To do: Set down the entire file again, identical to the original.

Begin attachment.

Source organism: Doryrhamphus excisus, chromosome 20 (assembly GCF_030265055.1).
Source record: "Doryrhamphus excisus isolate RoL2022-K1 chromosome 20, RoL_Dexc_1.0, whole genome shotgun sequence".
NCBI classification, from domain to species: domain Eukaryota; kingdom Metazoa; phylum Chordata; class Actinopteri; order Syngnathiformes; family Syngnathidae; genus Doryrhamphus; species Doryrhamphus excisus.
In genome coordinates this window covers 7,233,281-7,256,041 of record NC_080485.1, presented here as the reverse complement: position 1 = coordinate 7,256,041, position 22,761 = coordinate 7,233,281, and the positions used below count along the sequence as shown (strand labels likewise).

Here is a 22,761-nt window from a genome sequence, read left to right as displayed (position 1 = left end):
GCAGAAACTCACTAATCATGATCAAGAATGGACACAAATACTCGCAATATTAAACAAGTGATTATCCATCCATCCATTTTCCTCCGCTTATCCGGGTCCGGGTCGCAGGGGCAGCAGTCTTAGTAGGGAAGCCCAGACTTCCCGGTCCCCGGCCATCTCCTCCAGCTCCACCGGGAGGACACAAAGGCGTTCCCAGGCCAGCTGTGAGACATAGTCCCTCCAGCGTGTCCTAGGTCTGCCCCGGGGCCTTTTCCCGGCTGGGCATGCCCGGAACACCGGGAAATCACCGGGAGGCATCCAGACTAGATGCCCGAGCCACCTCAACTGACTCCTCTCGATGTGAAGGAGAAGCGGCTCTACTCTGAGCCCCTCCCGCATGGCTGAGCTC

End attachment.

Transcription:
Source organism: Doryrhamphus excisus, chromosome 20 (assembly GCF_030265055.1).
Source record: "Doryrhamphus excisus isolate RoL2022-K1 chromosome 20, RoL_Dexc_1.0, whole genome shotgun sequence".
NCBI classification, from domain to species: domain Eukaryota; kingdom Metazoa; phylum Chordata; class Actinopteri; order Syngnathiformes; family Syngnathidae; genus Doryrhamphus; species Doryrhamphus excisus.
In genome coordinates this window covers 7,233,281-7,256,041 of record NC_080485.1, presented here as the reverse complement: position 1 = coordinate 7,256,041, position 22,761 = coordinate 7,233,281, and the positions used below count along the sequence as shown (strand labels likewise).

Here is a 22,761-nt window from a genome sequence, read left to right as displayed (position 1 = left end):
GCAGAAACTCACTAATCATGATCAAGAATGGACACAAATACTCGCAATATTAAACAAGTGATTATCCATCCATCCATTTTCCTCCGCTTATCCGGGTCCGGGTCGCAGGGGCAGCAGTCTTAGTAGGGAAGCCCAGACTTCCCGGTCCCCGGCCATCTCCTCCAGCTCCACCGGGAGGACACAAAGGCGTTCCCAGGCCAGCTGTGAGACATAGTCCCTCCAGCGTGTCCTAGGTCTGCCCCGGGGCCTTTTCCCGGCTGGGCATGCCCGGAACACCGGGAAATCACCGGGAGGCATCCAGACTAGATGCCCGAGCCACCTCAACTGACTCCTCTCGATGTGAAGGAGAAGCGGCTCTACTCTGAGCCCCTCCCGCATGGCTGAGCTC